Little Women


1919

Brief Synopsis

Jo March and her sisters Meg, Beth, and Amy live in a happy family in Concord, Massachusetts. Jo yearns to be a writer, and through the course of the years, finds much within her own family to write about: the romance of Meg with the young tutor John Brooke, the tragic illness of gentle Beth, and Amy's marriage to Jo's bosom companion Laurie.

Film Details

Release Date
Jan 5, 1919
Premiere Information
not available
Production Company
William A. Brady
Distribution Company
Famous Players-Lasky Corp.; Paramount-Artcraft Special; State Rights
Country
United States
Screenplay Information
Based on the novel Little Women by Louisa May Alcott (Boston, 1868).

Technical Specs

Sound
Silent
Color
Black and White
Film Length
5,433ft (6 reels)

Synopsis

Mr. and Mrs. March live with their four daughters Jo, Beth, Meg, and Amy in rural, antebellum New England. Mr. March accepts a position in Washington, and when he becomes ill, Mrs. March resolves to visit him. In order to raise money for the trip, Jo sells her own hair, but this proves unneccessary when Aunt March finally agrees to finance the journey. Mr. March returns to New England and rejoins his family, which later is saddened by Beth's death. Eventually, Jo, Meg, and Amy grow into womanhood and marry.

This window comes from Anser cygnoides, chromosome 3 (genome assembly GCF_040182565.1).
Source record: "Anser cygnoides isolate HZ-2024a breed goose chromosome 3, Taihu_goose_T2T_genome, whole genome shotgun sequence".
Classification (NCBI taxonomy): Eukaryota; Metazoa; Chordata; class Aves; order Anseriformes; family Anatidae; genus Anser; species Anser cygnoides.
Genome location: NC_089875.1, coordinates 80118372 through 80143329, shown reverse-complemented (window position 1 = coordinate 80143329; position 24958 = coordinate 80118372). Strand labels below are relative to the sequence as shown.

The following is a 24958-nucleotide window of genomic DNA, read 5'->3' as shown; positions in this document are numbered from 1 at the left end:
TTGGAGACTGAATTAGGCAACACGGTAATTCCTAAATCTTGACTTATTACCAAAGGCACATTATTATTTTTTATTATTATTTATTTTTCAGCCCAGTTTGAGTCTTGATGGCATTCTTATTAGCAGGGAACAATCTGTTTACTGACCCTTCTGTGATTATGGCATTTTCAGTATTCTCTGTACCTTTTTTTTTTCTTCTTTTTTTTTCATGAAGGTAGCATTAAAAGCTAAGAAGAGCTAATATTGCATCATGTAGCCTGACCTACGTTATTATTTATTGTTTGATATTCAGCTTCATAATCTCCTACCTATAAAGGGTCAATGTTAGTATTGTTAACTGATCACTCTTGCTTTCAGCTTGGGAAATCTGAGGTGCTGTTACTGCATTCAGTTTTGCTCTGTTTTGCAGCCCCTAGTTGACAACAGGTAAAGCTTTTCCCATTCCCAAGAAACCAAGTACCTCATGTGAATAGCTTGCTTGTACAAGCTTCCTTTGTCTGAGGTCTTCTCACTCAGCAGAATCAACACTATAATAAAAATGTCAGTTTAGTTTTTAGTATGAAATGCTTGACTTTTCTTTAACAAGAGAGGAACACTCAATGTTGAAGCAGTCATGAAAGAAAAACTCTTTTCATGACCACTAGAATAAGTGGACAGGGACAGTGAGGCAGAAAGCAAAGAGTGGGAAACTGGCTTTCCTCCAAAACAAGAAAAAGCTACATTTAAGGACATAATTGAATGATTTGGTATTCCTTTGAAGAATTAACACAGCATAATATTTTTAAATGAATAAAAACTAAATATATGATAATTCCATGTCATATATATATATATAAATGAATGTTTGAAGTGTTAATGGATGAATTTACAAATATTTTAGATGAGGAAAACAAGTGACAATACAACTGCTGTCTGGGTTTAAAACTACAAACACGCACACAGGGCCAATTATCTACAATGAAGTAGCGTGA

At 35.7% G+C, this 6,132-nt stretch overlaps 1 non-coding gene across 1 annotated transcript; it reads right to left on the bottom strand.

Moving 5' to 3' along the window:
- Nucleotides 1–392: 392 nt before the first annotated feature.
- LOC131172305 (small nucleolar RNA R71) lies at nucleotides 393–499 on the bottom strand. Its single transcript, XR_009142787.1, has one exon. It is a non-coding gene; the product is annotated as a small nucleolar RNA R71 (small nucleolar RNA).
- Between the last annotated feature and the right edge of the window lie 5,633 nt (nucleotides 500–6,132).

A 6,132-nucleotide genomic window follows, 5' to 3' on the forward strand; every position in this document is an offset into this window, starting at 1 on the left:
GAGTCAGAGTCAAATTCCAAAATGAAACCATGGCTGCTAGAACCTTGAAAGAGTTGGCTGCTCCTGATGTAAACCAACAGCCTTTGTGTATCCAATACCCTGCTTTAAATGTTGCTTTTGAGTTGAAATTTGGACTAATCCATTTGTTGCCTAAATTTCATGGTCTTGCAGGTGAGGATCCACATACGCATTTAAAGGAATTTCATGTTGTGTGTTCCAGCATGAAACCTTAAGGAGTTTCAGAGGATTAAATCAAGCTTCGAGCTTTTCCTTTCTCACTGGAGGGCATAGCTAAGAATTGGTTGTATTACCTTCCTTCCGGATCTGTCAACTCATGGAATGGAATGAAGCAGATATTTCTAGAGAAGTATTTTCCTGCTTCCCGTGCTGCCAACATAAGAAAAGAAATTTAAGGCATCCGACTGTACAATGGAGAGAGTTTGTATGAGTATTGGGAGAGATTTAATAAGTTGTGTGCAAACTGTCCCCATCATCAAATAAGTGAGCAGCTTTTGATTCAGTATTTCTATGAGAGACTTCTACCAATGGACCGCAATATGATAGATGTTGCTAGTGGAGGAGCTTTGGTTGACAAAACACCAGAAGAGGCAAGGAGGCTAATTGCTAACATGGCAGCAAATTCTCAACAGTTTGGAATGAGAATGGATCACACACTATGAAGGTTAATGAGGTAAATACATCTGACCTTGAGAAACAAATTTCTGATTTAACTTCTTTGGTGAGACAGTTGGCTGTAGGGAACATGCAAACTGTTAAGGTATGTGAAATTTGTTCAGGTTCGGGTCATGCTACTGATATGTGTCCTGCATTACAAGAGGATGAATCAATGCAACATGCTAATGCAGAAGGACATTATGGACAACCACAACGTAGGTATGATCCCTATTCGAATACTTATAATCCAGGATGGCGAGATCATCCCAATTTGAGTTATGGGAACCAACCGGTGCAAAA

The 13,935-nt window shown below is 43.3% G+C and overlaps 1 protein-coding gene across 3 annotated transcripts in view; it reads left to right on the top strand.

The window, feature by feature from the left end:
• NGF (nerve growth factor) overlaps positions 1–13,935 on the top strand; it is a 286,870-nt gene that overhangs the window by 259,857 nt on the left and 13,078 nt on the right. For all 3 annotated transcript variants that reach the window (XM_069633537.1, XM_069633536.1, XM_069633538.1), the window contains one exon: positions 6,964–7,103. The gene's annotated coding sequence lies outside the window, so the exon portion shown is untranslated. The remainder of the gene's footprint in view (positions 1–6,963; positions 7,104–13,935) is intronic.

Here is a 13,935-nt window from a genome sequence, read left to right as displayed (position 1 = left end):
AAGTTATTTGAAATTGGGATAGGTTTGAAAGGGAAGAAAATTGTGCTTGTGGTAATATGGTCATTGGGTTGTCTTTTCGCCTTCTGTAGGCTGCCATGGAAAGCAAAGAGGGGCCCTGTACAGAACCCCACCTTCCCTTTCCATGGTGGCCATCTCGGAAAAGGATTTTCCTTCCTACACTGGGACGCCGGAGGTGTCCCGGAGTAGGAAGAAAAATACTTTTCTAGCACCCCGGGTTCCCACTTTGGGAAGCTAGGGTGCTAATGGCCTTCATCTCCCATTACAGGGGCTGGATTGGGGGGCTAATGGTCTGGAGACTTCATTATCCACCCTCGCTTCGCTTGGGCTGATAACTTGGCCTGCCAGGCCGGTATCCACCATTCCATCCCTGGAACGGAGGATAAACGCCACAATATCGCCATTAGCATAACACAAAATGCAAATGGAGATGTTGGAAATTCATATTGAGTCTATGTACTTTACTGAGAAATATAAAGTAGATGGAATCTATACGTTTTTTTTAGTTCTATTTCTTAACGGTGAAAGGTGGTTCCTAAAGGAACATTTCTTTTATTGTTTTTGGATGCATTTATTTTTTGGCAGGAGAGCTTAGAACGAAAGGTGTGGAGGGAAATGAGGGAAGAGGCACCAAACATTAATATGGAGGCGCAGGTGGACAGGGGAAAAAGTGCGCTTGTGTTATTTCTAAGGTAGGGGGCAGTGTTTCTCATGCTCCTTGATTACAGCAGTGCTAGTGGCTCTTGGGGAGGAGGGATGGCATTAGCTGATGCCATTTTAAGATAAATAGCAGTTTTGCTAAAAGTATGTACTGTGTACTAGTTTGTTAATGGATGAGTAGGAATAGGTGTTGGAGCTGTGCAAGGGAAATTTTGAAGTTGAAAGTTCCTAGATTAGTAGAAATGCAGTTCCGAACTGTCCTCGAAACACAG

Film Details

Release Date
Jan 5, 1919
Premiere Information
not available
Production Company
William A. Brady
Distribution Company
Famous Players-Lasky Corp.; Paramount-Artcraft Special; State Rights
Country
United States
Screenplay Information
Based on the novel Little Women by Louisa May Alcott (Boston, 1868).

Technical Specs

Sound
Silent
Color
Black and White
Film Length
5,433ft (6 reels)

Quotes

Trivia

Notes

William A. Brady also produced a stage version of the novel, which was dramatized by Marian de Forest and opened in New York on October 14, 1912. The film was shot in and around the Alcott home in Concord, MA. The home of Ralph Waldo Emerson was also shown. It opened at the Strand Theatre in New York on November 10, 1918 and played for several weeks until Famous Players-Lasky Corp. purchased it and released it as a Paramount-Artcraft Special on January 5, 1919. Alcott's novel has been filmed many times, including a 1917 British version starring G. B. Samuelson, with Alexander Butler directing; a 1933 RKO version starring Katharine Hepburn and directed by George Cukor; and a 1949 version starring June Allyson and Elizabeth Taylor, with Mervyn LeRoy directing.